Case Report Top


A 41-year-old male was referred from the neurosurgery department with visual disturbance in his right eye following coil embolization of a distal internal carotid artery (ICA) aneurysm. He had undergone coil embolization for a ruptured aneurysm of the anterior communicating artery 6 months earlier. Recently, another aneurysm was found at the right distal ICA after which he underwent prophylactic coil embolization using a detachable coil [Figure 1].
Figure 1: Magnetic resonance angiography images obtained before and after coil embolization of an internal carotid artery aneurysm. The aneurysm was well sealed following coil embolization (arrows)

Click here to view


The embolization procedure was completed without any adverse events. However, the patient experienced a large visual field defect in his right eye immediately after the procedure. On initial ophthalmic evaluation, visual acuity was 20/20 in both eyes. Pupils were reactive; however, a mild relative afferent pupillary defect was observed in his right eye. On anterior segment examination, no abnormal findings were observed in both eyes. On fundus examination, diffuse retinal opacification sparing the papillomacular bundle area was observed in his right eye. Fluorescein angiography showed delayed arterial filling and multiple small branch retinal arteriolar obstructions in his right eye [Figure 2]a, arrows. In addition, tortuosity and mild leakage suggestive of endothelial damage were observed in the inferior temporal branch retinal artery [Figure 2]a, arrow heads. Optical coherence tomography also revealed inner retinal edema and hyperreflectivity on the temporal side of the macula [Figure 2]f. Superior and inferior arcuate scotomas sparing the center field were observed in his right eye on the visual field test [Figure 2]k. The left eye showed normal appearance, and no abnormalities were found on fluorescein angiography or optical coherence tomography. Two weeks later, retinal opacification had improved, and inner retinal edema had decreased [Figure 2]g. On fluorescein angiography, perfusion had improved, albeit not completely, and inferior temporal arterial tortuosity had also improved [Figure 2]b. Visual acuity in the right eye was 20/25, and there were no changes in the visual field [Figure 2]l. Retinal opacification gradually improved, and temporal inner retinal thinning ensued [Figure 2]h, [Figure 2]i, [Figure 2]j. His final visual acuity was 20/25 in his right eye. Although retinal perfusion improved, small arteriolar obstructions and capillary nonperfusion persisted [Figure 2]c, [Figure 2]d, [Figure 2]e.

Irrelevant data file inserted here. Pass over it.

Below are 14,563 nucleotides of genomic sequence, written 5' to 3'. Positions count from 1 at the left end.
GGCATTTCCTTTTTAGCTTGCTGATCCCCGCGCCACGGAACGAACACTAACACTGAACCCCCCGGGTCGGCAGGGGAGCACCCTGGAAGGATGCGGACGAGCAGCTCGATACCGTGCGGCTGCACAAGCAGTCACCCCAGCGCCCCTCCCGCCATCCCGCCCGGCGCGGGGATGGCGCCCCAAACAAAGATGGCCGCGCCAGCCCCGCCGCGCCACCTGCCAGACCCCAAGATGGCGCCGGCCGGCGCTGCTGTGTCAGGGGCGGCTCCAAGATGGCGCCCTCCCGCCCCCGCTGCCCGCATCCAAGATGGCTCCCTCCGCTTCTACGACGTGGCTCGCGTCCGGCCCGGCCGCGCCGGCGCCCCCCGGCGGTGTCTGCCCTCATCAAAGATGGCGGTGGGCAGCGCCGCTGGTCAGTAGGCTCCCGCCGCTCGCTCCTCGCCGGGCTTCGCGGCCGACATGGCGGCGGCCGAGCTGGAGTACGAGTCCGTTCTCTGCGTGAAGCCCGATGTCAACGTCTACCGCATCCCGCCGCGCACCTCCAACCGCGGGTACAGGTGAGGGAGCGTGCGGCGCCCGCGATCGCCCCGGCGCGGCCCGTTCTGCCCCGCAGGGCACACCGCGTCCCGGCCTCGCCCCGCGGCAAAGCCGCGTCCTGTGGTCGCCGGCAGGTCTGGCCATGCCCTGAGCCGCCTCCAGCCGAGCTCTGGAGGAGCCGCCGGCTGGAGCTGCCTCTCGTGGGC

Figure 2: Serial fluorescein angiography (a-e), optical coherence tomography (f-j), and visual field test (k and l) results of the patient suffering branch retinal artery obstruction following internal carotid artery coil embolization. Multiple arterial obstructions in his right eye ([a-e] arrows) were revealed. Vascular tortuosity and mild perivascular leakage were observed in the inferotemporal arterial branch ([a] arrowheads)